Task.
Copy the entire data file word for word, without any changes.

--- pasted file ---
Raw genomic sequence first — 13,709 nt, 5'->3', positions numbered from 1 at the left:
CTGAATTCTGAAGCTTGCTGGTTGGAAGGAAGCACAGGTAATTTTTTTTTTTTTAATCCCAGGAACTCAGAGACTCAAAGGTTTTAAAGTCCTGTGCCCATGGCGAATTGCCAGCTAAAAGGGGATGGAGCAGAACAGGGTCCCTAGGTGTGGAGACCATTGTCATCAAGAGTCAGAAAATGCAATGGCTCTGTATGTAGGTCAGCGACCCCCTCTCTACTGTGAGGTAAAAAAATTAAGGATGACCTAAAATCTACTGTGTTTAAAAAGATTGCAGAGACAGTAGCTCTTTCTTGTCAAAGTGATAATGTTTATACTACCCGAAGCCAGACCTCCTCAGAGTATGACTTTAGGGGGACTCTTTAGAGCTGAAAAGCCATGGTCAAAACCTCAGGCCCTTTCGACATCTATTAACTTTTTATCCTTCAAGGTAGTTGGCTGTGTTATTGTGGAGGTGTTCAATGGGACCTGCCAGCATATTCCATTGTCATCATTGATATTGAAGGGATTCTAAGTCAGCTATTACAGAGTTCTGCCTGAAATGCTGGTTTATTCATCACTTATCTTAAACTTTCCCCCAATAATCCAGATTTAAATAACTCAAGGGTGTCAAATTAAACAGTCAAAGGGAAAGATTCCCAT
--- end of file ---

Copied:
Raw genomic sequence first — 13,709 nt, 5'->3', positions numbered from 1 at the left:
CTGAATTCTGAAGCTTGCTGGTTGGAAGGAAGCACAGGTAATTTTTTTTTTTTTAATCCCAGGAACTCAGAGACTCAAAGGTTTTAAAGTCCTGTGCCCATGGCGAATTGCCAGCTAAAAGGGGATGGAGCAGAACAGGGTCCCTAGGTGTGGAGACCATTGTCATCAAGAGTCAGAAAATGCAATGGCTCTGTATGTAGGTCAGCGACCCCCTCTCTACTGTGAGGTAAAAAAATTAAGGATGACCTAAAATCTACTGTGTTTAAAAAGATTGCAGAGACAGTAGCTCTTTCTTGTCAAAGTGATAATGTTTATACTACCCGAAGCCAGACCTCCTCAGAGTATGACTTTAGGGGGACTCTTTAGAGCTGAAAAGCCATGGTCAAAACCTCAGGCCCTTTCGACATCTATTAACTTTTTATCCTTCAAGGTAGTTGGCTGTGTTATTGTGGAGGTGTTCAATGGGACCTGCCAGCATATTCCATTGTCATCATTGATATTGAAGGGATTCTAAGTCAGCTATTACAGAGTTCTGCCTGAAATGCTGGTTTATTCATCACTTATCTTAAACTTTCCCCCAATAATCCAGATTTAAATAACTCAAGGGTGTCAAATTAAACAGTCAAAGGGAAAGATTCCCAT